For months the Pasco County Sheriff's Office has investigated the disappearance of tens of thousands of dollars from an infamous Port Richey law firm.
The latest tally: More than $200,000 — money that belonged to the clients of the now-defunct firm — is all gone.
Who did it? The criminal investigation is still going. No one has been arrested.
But last month in court, two women testified that they had access to the firm's pilfered bank accounts.
One was disgraced ex-attorney Jessica Miller.
The other was her ex-paralegal, ex-office manager and ex-best friend Kristen Collins.
Miller took the stand last month to defend herself against a charge that she disobeyed a judge's order to appear in court. She blamed Collins. Collins took the stand to defend herself.
That may have been a mistake for them both.
By defending themselves, Miller and Collins also linked themselves to the bank accounts under investigation — and everything they said in open court is fair game for the authorities.
They also gave a glimpse into how their dysfunctional law firm did — or rather, didn't — work.
"Let's just say this doesn't look good," said Assistant State Attorney Mary Handsel. "The state is still investigating. But that was very enlightening testimony."
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A judge found Miller guilty June 23 of indirect criminal contempt of court. She sits in the county jail, awaiting sentencing on Tuesday. She faces up to six months in the same jail.
Miller's defense at the contempt trial was, basically, that she was a bad lawyer. She said she had no idea how things worked or what went on at the firm. She said she relied on Collins for everything: legal advice, business practices, even control of their bank accounts.
That's why, Miller argued, she shouldn't have been blamed when a judge's November order to return $28,000 to a client went ignored. Miller testified that her paralegal was supposed to take care of that.
Miller's defense attorney in the contempt trial, Steve Bartlett, even had a former employee testify that Miller didn't run the law office — Collins did.
"She called herself many things," Virginia Lampmann, a former employee of the firm, testified about Collins. "Project manager, legal director, paralegal."
A matter of control
But Lampmann was not the ideal defense witness.
That's because Lampmann linked Miller to the firm's trust account: She said Miller twice paid her salary from it.
In the world of lawyers, trust accounts are sacred.
That's where lawyers store their clients' funds. They can keep client retainers in there, or hold money for a client. The $28,000 that disappeared was from a client's home sale that was supposed to be in Miller's trust account.
Florida Bar rules say that only lawyers can control trust accounts. Lawyers are also required to regularly track and reconcile trust accounts.
But Miller's defense in the contempt case, for everything, is that she had nothing to do with the firm's trust account.
Until, that is, Miller called Lampmann to the stand.
"So clearly Ms. Miller had access to the trust account checks?" asked Handsel, who prosecuted the contempt case.
"Yes," Lampmann said.
Lawyers are allowed to take money from trust accounts if they have rendered services — say, they can take payment from a client's retainer.
So Miller could defend paying Lampmann's salary out of a trust account by saying she used a portion of the client's money she earned as an attorney.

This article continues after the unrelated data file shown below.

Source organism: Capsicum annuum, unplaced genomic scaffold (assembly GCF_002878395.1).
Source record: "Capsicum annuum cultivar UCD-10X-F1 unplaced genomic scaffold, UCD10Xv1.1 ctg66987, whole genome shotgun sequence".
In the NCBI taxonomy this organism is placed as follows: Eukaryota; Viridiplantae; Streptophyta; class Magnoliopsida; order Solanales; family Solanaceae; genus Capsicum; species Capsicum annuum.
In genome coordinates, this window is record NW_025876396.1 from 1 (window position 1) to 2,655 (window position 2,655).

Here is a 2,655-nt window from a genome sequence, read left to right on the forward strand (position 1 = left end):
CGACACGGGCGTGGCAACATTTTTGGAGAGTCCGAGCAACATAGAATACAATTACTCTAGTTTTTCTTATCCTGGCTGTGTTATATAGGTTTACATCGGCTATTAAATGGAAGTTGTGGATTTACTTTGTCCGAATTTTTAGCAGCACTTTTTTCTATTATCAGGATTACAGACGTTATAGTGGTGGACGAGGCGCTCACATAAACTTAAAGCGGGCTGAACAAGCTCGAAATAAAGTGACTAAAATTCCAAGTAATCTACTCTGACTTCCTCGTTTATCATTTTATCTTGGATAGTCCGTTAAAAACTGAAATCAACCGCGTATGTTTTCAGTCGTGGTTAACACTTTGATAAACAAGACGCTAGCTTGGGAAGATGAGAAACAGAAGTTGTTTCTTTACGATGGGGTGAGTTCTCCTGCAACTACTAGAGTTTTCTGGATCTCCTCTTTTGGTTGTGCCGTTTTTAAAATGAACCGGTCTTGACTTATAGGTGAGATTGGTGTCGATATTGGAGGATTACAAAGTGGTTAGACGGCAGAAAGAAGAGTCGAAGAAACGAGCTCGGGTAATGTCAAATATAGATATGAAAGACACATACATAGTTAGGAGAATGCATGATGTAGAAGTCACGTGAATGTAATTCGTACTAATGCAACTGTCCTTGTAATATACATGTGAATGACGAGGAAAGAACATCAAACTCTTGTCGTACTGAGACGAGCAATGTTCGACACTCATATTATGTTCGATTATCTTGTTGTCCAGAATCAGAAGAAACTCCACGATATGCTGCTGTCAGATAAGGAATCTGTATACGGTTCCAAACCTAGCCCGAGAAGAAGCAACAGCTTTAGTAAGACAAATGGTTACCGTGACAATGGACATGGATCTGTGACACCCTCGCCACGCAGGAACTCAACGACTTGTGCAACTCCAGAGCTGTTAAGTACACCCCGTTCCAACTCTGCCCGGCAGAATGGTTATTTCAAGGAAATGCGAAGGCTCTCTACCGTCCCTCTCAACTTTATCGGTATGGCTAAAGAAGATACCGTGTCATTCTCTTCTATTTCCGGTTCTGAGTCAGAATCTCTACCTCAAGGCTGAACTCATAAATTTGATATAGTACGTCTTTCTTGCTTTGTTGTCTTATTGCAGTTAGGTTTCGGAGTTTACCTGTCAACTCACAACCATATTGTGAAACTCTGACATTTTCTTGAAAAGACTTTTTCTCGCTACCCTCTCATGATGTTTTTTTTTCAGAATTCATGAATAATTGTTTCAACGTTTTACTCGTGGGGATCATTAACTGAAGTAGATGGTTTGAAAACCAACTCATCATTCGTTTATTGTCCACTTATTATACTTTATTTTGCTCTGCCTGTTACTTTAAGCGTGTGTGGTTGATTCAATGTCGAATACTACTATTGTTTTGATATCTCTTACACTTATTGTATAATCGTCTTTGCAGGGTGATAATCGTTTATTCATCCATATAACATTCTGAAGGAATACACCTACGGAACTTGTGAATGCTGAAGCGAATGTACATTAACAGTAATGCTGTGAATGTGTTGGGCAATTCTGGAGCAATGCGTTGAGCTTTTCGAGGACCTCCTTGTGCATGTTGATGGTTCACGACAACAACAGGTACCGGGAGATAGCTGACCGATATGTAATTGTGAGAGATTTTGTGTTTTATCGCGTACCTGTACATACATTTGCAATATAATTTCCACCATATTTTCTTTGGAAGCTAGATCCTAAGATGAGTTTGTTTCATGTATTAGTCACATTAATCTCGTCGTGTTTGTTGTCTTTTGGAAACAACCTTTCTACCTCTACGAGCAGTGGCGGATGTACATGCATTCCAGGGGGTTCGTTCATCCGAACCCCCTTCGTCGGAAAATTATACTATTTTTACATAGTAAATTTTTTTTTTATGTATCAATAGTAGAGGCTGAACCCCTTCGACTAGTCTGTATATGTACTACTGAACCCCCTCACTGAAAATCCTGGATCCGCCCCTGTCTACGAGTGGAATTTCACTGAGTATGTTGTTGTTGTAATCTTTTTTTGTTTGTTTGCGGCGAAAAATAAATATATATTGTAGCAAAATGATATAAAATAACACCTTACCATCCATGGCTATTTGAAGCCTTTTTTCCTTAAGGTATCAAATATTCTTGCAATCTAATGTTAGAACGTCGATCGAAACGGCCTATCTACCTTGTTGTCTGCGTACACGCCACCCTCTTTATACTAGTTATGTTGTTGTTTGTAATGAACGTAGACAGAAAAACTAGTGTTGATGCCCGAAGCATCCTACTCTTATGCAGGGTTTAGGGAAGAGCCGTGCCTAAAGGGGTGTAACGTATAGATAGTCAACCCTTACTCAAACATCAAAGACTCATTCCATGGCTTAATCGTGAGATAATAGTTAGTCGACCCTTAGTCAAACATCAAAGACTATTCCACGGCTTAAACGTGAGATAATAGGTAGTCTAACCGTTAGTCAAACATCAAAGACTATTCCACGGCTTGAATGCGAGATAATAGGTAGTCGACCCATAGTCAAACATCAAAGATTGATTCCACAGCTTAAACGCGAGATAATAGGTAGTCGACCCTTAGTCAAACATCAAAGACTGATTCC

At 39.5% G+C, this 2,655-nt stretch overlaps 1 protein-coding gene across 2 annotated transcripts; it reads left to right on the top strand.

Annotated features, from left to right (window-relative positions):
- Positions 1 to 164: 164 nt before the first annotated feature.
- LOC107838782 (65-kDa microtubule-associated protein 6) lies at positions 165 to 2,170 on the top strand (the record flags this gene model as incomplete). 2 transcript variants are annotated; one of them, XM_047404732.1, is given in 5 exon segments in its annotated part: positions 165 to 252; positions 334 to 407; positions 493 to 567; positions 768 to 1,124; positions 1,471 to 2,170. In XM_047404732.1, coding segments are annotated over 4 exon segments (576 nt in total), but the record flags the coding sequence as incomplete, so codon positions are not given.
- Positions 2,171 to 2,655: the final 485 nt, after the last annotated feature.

But to do that, a lawyer has to keep track of how much money in the trust account belongs to the client and how much belongs to the lawyer.
Miller testified in court that she didn't keep track of the trust account.
A taxing issue, too
Like Miller, Collins has run afoul of the law and the Bar.
Collins was sentenced to probation in 2005 for forging the signatures of a Pasco judge and a Pinellas attorney. Twice in nine years the Bar found she engaged in the unlicensed practice of law. She's now under investigation on charges that she did it again.
Miller and her lawyer have publicly, repeatedly, blamed Collins for cleaning out the firm.
They accused the paralegal of using the firm's accounts to pay for her children's schooling, her Mercedes, even her bills.
Collins said she isn't to blame for the missing money. But she doesn't deny paying her bills with firm checks. That's how Miller paid her salary, she said.
"I wasn't paid a paycheck," Collins testified back in June. "That's how Jessica chose to pay me so she didn't have to match my federal taxes with the IRS at the end of the year."
(The prosecutor plans to send a transcript of the trial to the IRS and state agencies to see what, if any, tax laws may have been broken.)
Collins testified she had access to the firm's accounts, including the trust account. The paralegal said the firm had to rely on the trust account to get by.
"We had a lot of problems with bounced checks," Collins testified. "So we had to use trust account checks to pay everybody."
No accounting for it
Miller's trust account was just about empty when the client's $28,000 was deposited in 2006.
And it was soon empty again.
"The most egregious thing to me is when she deposited the $28,000 check into the account, she had 77 cents in there," said Handsel, "and within two months she had zero dollars in that account."
So in court, both women linked themselves to the firm's depleted accounts. But who was supposed to be keeping the books?
"The books, did anyone keep track of them with a ledger?" Miller's attorney, Bartlett, asked his client.
"Well there really wasn't a ledger," Miller said.
"So there was no accounting done, on paper, on a ledger, saying when the checks came in?" Bartlett asked the paralegal.
"Not to my knowledge," Collins said.
Jamal Thalji can be reached at firstname.lastname@example.org or (727) 869-6236.